These are the ruins of a prison which was destroyed by the impact of the bomb. The Japanese staff, and prisoners from Japan, China, and Korea, were all killed instantly.
After walking around the peace park, we visited the Nagasaki Peace Memorial Museum. This museum is very moving. Photos were not allowed, so I'll try to describe it. As you first walk in, you pass a clock, its face cracked, its hands stopped at the time of impact. You come into large room, surrounded by fallen bricks, steel girders twisted from heat, and the very striking facade of a church, half in ruins. The room is dim, and red light casts a soft glow on the walls. There are videos showing the sheer scale of death and destruction. That first room is designed to give you an idea of what the city was like in the wake of the bomb. Of course it can't come close to the reality of that situation, but it's still a very memorable experience.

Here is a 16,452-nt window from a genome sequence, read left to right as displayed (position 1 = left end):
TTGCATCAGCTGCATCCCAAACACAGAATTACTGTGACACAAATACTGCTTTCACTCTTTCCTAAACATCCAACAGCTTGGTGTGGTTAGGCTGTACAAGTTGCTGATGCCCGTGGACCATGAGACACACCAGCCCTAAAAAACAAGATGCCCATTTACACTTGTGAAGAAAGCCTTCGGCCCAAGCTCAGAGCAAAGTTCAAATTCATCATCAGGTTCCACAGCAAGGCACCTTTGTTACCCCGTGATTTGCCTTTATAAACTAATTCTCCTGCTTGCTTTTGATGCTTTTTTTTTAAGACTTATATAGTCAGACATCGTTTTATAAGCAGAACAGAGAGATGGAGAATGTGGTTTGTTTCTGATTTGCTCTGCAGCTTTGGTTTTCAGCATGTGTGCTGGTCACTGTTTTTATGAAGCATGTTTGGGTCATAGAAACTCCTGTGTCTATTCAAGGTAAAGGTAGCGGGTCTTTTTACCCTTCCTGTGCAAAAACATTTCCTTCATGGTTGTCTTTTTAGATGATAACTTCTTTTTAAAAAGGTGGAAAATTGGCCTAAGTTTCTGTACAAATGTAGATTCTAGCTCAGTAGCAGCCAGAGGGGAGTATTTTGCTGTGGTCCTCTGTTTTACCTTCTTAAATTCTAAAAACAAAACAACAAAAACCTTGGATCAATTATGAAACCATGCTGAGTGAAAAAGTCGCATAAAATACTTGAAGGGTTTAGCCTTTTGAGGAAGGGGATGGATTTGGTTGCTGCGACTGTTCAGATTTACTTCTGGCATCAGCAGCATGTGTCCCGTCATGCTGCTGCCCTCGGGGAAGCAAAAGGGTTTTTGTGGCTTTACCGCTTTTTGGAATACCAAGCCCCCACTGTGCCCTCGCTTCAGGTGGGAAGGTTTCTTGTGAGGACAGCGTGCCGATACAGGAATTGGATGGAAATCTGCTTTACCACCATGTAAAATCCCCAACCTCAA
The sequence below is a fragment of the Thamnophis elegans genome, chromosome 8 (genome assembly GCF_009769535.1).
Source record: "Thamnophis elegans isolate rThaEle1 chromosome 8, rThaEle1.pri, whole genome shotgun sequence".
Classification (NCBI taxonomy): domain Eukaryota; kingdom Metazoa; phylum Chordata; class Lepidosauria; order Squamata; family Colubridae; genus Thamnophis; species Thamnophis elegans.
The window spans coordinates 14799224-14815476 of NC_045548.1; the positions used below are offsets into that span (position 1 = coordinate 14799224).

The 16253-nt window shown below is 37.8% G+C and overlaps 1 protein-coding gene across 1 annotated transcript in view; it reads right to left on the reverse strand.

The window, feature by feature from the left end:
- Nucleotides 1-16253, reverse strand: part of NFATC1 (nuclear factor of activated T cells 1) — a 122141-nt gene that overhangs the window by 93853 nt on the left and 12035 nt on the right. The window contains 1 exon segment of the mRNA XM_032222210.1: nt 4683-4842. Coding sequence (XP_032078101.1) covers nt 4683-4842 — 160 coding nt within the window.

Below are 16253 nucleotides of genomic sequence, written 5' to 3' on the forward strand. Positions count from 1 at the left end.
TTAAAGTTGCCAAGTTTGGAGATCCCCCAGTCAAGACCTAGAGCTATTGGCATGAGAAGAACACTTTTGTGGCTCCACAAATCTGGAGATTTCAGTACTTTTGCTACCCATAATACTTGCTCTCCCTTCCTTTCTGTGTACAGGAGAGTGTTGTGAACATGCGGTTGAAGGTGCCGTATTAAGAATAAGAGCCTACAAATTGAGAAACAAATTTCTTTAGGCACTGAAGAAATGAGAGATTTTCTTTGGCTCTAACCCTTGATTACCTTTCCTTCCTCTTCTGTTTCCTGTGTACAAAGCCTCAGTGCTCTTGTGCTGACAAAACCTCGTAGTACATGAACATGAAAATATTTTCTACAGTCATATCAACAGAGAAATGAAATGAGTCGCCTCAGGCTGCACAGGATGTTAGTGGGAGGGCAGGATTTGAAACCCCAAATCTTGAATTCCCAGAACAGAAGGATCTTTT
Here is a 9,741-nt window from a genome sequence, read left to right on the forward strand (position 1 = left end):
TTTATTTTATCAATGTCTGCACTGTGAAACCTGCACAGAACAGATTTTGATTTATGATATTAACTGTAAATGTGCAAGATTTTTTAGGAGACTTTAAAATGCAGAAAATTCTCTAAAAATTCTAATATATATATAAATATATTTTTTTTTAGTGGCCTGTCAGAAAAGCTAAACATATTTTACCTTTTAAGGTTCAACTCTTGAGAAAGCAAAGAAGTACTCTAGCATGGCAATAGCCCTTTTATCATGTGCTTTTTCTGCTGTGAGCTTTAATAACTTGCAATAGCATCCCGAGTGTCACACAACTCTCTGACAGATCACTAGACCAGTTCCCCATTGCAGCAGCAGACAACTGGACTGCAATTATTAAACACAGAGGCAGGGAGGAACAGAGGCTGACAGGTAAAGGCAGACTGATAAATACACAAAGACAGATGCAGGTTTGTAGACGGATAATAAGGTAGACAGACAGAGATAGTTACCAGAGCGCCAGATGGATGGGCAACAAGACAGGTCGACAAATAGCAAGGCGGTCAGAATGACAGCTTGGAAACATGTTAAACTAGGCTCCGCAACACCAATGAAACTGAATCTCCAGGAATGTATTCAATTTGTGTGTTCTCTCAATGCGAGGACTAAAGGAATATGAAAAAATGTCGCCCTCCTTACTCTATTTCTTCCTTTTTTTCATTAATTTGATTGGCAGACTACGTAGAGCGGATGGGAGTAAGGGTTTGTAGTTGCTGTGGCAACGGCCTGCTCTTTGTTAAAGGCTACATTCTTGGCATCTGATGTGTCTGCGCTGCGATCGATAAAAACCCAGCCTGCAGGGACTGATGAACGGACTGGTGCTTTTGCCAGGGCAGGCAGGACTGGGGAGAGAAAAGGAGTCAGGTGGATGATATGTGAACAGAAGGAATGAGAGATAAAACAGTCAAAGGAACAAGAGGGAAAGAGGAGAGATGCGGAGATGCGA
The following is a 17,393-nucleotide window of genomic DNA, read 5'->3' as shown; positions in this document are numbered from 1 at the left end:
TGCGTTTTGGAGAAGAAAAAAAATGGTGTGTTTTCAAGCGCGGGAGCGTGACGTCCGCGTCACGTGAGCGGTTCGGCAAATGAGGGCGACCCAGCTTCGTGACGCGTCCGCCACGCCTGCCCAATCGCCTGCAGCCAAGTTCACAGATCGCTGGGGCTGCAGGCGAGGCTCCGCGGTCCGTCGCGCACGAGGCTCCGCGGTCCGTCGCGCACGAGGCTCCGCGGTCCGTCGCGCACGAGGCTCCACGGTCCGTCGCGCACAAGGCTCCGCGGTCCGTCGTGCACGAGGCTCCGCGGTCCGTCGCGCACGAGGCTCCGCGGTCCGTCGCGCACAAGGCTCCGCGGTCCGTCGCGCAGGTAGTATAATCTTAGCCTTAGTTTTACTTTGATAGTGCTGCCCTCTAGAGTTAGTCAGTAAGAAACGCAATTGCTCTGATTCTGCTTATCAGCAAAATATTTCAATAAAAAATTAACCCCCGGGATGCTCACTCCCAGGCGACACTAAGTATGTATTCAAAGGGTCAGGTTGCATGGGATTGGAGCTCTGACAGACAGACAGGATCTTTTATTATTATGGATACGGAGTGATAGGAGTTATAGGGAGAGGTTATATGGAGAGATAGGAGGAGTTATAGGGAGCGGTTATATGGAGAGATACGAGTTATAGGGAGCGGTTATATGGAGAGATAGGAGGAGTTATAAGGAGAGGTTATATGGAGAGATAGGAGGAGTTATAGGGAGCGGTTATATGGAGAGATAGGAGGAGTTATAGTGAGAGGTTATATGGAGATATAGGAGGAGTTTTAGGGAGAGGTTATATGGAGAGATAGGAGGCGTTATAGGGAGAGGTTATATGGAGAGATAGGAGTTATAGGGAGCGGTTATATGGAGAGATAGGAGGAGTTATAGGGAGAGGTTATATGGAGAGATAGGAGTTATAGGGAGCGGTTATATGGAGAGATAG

Ground zero in the Nagasaki Peace Park. It was snowing on and off all day.
From there on, you can explore other rooms and exhibitions. A life-size model of the bomb itself is on display, as are many saved artifacts such as clothes, homewares, letters, and so on. Some of the hardier things, such as melted metal, are outside of glass cases, and there are signs inviting you to touch them. There is a lot of very interesting information about the radiation sickness victims suffered from, and some frightening statistics about how many countries have nuclear weapons today. I was most surprised to learn that of all the countries in the world, the U.S.A holds the most active nuclear warheads. Russia is a close second, and the U.K, France, and China are far behind (Israel may be in the top 5, but official statistics about them are unavailable).